What if you had a polynomial like with multiple factors? How could you factor it completely? After completing this Concept, you'll be able to factor out common monomials and binomials from polynomials like this one.

### Watch This

CK-12 Foundation: 0912S Factoring Polynomials Completely

The WTAMU Virtual Math Lab has a detailed page on factoring polynomials here: http://www.wtamu.edu/academic/anns/mps/math/mathlab/col_algebra/col_alg_tut7_factor.htm. This page contains many videos showing example problems being solved.

### Guidance

We say that a polynomial is **factored completely** when we can’t factor it any more. Here are some suggestions that you should follow to make sure that you factor completely:

- Factor all common monomials first.
- Identify special products such as difference of squares or the square of a binomial. Factor according to their formulas.
- If there are no special products, factor using the methods we learned in the previous sections.
- Look at each factor and see if any of these can be factored further.

#### Example A

*Factor the following polynomials completely.*

a)

b)

c)

**Solution**

a) Factor out the common monomial. In this case 6 can be divided from each term:

There are no special products. We factor as a product of two binomials:

The two numbers that multiply to 6 and add to -5 are -2 and -3, so:

If we look at each factor we see that we can factor no more.

The answer is .

b) Factor out common monomials:

We recognize as a difference of squares. We factor it as .

If we look at each factor we see that we can factor no more.

The answer is .

c) Factor out common monomials:

We recognize as a perfect square and factor it as .

If we look at each factor we see that we can factor no more.

The answer is .

#### Example B

Factor the following polynomials completely:

a)

b)

**Solution**

a) Factor out the common monomial. In this case, factor out -2 rather than 2. (It’s always easier to factor out the negative number so that the highest degree term is positive.)

We recognize expression in parenthesis as a difference of squares. We factor and get:

If we look at each factor we see that the first parenthesis is a difference of squares. We factor and get:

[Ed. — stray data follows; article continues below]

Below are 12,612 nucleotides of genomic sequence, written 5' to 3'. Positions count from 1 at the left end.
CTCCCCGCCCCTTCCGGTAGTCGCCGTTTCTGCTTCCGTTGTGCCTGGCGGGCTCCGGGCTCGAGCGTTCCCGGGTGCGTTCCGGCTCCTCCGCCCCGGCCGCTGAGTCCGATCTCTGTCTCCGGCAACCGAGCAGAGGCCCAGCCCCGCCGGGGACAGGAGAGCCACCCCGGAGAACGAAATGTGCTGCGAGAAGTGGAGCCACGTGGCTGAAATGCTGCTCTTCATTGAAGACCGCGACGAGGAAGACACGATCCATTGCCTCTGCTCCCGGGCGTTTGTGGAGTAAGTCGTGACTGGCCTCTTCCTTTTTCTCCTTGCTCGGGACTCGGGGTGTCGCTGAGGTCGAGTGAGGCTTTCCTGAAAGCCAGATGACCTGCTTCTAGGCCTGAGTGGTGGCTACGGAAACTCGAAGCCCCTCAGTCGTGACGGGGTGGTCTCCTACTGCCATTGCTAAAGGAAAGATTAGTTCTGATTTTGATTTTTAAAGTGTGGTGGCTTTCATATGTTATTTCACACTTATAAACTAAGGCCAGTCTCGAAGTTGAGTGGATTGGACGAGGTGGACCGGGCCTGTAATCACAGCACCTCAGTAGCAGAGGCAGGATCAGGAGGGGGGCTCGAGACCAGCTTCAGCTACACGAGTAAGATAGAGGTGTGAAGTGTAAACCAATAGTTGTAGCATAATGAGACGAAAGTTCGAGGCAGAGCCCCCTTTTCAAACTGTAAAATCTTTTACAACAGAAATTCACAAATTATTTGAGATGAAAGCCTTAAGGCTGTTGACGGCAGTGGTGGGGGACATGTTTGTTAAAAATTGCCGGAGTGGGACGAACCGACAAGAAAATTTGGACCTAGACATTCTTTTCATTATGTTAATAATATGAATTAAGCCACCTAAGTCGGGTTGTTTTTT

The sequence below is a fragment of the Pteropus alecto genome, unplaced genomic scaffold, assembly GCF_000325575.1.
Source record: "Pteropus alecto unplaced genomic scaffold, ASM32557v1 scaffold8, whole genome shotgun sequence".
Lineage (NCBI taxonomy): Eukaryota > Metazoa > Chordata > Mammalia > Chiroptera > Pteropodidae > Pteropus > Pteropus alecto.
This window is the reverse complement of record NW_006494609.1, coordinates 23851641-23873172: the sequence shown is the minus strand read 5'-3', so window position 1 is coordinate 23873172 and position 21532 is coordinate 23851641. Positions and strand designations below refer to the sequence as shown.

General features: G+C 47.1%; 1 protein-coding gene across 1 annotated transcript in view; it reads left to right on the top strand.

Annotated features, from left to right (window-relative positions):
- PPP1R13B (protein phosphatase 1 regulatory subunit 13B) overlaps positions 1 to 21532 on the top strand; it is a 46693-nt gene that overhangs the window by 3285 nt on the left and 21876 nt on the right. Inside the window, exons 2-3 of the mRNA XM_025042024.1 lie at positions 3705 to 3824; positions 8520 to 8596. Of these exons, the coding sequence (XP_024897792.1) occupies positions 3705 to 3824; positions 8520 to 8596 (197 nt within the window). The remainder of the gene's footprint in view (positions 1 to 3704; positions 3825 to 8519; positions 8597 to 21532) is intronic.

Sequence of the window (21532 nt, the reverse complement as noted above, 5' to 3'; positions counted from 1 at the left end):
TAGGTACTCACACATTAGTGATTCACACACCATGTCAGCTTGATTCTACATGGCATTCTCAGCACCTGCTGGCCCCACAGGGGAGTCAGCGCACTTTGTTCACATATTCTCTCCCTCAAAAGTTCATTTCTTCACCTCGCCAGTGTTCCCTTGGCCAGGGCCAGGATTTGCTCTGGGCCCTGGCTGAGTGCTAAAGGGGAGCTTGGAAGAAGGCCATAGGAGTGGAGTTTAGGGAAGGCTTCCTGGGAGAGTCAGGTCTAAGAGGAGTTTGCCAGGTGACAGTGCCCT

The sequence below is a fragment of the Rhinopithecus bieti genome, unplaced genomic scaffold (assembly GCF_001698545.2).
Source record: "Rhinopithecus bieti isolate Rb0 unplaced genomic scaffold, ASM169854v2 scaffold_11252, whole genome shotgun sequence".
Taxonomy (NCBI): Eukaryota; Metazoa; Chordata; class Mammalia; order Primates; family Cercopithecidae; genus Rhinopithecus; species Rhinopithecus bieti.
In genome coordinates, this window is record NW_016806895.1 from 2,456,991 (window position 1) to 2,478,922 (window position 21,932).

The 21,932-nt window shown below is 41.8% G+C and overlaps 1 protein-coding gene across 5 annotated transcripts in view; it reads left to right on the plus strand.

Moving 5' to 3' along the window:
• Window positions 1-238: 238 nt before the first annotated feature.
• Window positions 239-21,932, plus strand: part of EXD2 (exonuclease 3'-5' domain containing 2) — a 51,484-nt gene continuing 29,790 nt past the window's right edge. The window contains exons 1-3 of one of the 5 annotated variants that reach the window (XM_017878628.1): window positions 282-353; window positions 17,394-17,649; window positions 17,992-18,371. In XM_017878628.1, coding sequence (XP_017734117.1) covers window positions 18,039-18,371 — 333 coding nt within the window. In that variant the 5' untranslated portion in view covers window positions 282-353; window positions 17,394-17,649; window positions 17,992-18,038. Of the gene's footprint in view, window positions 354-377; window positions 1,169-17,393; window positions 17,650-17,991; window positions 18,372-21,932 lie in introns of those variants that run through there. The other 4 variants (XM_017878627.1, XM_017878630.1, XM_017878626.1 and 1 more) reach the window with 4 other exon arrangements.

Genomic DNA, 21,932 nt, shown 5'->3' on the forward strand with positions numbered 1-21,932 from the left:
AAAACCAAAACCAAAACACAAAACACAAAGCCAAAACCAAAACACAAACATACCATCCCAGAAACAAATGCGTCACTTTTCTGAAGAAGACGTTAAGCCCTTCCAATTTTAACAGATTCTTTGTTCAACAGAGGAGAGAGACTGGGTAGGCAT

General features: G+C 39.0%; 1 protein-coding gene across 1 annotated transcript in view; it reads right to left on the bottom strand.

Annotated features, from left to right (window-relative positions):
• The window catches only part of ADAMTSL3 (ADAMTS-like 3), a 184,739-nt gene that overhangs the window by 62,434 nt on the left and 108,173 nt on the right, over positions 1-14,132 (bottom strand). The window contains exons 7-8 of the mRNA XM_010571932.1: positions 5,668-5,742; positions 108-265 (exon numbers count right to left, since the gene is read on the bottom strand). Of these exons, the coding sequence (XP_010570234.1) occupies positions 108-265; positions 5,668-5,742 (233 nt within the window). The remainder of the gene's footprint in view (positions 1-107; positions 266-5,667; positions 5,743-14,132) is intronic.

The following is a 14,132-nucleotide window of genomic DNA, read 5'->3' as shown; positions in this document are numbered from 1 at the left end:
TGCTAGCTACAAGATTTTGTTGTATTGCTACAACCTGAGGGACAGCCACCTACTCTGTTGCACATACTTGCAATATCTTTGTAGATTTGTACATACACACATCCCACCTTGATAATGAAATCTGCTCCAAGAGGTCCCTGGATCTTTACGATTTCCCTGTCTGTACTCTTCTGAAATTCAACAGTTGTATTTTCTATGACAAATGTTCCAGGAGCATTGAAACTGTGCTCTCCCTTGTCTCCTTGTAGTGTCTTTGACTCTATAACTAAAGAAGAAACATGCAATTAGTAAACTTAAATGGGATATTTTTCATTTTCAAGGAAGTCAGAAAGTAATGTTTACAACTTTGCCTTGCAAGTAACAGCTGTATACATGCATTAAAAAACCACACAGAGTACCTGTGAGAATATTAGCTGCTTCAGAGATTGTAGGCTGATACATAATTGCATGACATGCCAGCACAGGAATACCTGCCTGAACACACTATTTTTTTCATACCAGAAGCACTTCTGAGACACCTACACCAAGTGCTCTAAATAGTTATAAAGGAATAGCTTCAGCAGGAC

If we look at each factor now we see that we can factor no more.

The answer is .

b) Factor out the common monomial:

We recognize as a perfect square and we factor it as .

We look at each term and recognize that the term in parentheses is a difference of squares.

We factor it and get , which we can rewrite as .

If we look at each factor now we see that we can factor no more.

The final answer is .

**Factor out a Common Binomial**

The first step in the factoring process is often factoring out the common monomials from a polynomial. But sometimes polynomials have common terms that are binomials. For example, consider the following expression:

Since the term appears in both terms of the polynomial, we can factor it out. We write that term in front of a set of parentheses containing the terms that are left over:

This expression is now completely factored.

Let’s look at some more examples.

#### Example C

*Factor out the common binomials.*

a)

b)

**Solution**

a) has a common binomial of .

When we factor out the common binomial we get .

b) has a common binomial of .

When we factor out the common binomial we get .

Watch this video for help with the Examples above.

CK-12 Foundation: Factoring Polynomials Completely

### Vocabulary

- We say that a polynomial is
**factored completely**when we factor as much as we can and we are unable to factor any more.

### Guided Practice

*Factor completely: .*

**Solution:**

First, notice that each term has as a factor. Start by factoring out :

Next, factor the trinomial in the parenthesis. Since find : . Find the factors of 12 that add up to -7. Since 12 is positive and -7 is negative, the two factors should be negative:

Rewrite the trinomial using , and then factor by grouping:

The final factored answer is:

### Practice

Factor completely.